It's also possible to use backslash escapes for the same purpose, which is fine when you have only one or two characters to escape, but enclosing a longer string in quotes is usually easier to read and understand, since it creates a clear visual grouping. A good rule of thumb is simply to enclose the longest string possible, and to use single quotes with simple text and double quotes when there are variables or other substitutions involved.

As for the OP find command, I don't see anything really wrong with it, other than ensuring that the strings are properly protected.

Code:
find "$BASE_DIRECTORY" -path '*/error/*' -type f -not -name 'SS*' -not -name 'AA*' -not -name 'PQ*' -mmin +60 -print >> "$ERR0R_FILES"

In any case, it seems to me that the real key to the discussion is found in post #4, where the actual goal was apparently described; to find files that exist only in the '/input/' directories. For that, I think the -regex option would be a better choice, as simple globbing cannot limit the matches well enough.

Code:
find "$BASE_DIRECTORY" -type f -regex '.*/input/[^/]*'  -mmin +60 -print >> "$ERR0R_FILES"

Finally, as for brackets around variables, in the end it's really a matter of personal style, but I certainly recommend not using them when unneeded. They provide nothing but exercise for the fingers, while also cluttering up the code and make it harder to read, leading to an increased chance of mistakes. I went through a phase myself where I thought I should use them all the time, but after a while I realized it wasn't worth the extra effort.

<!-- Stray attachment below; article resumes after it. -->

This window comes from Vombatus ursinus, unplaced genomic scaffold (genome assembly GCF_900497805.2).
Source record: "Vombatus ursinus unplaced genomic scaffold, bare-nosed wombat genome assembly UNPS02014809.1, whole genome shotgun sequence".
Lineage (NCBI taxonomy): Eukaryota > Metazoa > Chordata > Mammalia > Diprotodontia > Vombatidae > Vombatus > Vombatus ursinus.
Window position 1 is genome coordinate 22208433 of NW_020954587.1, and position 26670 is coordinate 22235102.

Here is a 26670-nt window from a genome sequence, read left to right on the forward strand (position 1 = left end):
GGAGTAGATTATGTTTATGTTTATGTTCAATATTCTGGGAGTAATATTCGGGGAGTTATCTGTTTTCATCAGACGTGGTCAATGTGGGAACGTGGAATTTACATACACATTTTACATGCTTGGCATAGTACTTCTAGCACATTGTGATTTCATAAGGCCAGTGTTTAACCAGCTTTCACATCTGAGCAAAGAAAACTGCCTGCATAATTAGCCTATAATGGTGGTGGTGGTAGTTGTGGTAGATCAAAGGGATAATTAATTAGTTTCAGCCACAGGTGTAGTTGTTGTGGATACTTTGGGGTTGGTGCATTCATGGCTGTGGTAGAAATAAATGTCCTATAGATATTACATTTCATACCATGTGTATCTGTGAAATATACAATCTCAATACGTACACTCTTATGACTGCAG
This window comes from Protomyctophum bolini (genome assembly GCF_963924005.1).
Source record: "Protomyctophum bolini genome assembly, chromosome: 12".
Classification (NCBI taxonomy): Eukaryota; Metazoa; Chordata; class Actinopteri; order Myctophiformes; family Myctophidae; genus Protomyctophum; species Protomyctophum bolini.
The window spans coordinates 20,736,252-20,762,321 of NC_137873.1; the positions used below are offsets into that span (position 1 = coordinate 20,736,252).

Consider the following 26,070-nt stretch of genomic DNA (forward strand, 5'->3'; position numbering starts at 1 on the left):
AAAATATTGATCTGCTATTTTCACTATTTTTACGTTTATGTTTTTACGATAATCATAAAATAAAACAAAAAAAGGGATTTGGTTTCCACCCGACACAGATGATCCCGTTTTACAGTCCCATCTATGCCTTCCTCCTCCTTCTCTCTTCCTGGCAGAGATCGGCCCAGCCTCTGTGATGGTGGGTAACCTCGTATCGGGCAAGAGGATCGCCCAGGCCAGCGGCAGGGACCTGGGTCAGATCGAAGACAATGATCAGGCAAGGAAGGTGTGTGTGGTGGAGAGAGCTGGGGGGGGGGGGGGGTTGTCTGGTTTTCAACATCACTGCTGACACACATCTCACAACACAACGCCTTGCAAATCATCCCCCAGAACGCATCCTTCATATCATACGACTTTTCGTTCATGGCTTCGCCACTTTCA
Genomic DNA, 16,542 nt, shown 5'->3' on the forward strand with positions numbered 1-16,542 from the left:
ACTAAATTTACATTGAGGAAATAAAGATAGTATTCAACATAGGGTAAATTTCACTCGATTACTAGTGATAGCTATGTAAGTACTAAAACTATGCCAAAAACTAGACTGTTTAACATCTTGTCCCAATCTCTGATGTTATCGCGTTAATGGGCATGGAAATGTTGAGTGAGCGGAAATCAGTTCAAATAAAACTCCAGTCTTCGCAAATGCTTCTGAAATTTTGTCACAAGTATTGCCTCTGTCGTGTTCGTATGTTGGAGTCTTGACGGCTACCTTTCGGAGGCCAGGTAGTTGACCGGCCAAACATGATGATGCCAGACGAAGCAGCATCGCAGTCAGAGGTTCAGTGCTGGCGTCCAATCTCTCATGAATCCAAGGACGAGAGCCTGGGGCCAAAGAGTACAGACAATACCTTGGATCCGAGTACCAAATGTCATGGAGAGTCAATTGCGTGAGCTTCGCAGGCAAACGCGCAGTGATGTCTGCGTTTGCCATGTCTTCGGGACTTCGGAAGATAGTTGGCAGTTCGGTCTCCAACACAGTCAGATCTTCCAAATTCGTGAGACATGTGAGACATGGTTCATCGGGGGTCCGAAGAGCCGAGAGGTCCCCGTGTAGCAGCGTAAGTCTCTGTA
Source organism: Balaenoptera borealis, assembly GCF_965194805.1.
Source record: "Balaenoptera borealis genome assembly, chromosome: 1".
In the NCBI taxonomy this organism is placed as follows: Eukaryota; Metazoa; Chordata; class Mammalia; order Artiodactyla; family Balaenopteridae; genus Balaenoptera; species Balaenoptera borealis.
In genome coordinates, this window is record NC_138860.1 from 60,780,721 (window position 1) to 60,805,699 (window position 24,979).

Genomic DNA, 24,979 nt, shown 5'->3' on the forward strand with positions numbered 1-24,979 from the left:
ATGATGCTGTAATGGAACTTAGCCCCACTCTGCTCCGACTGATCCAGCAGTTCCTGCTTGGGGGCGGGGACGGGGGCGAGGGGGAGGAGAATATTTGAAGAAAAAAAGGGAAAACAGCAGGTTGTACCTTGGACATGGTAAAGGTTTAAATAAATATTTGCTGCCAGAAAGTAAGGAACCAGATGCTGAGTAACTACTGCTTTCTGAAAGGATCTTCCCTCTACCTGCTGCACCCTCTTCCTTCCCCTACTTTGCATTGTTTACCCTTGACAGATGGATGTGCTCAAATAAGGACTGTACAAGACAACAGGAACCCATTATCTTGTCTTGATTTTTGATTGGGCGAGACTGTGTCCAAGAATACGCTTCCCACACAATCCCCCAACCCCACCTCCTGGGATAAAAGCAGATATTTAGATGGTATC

See here for more on recommended formatting practice:
Scripting With Style


Re: post #20, just leave the else section out entirely (best), or use the ":" (true) command.

Re: post #22, pipefail just changes the behavior of the exit code produced when a pipeline of commands is run. I don't see any use for it here.

Edit: I almost forgot to add my standard links to how the shell processes arguments. When you fully understand the concept behind these half of your scripting problems should disappear.
http://mywiki.wooledge.org/Arguments
http://mywiki.wooledge.org/WordSplitting
http://mywiki.wooledge.org/Quotes

Last edited by David the H.; 05-05-2013 at 01:57 PM. Reason: as stated + minor corrections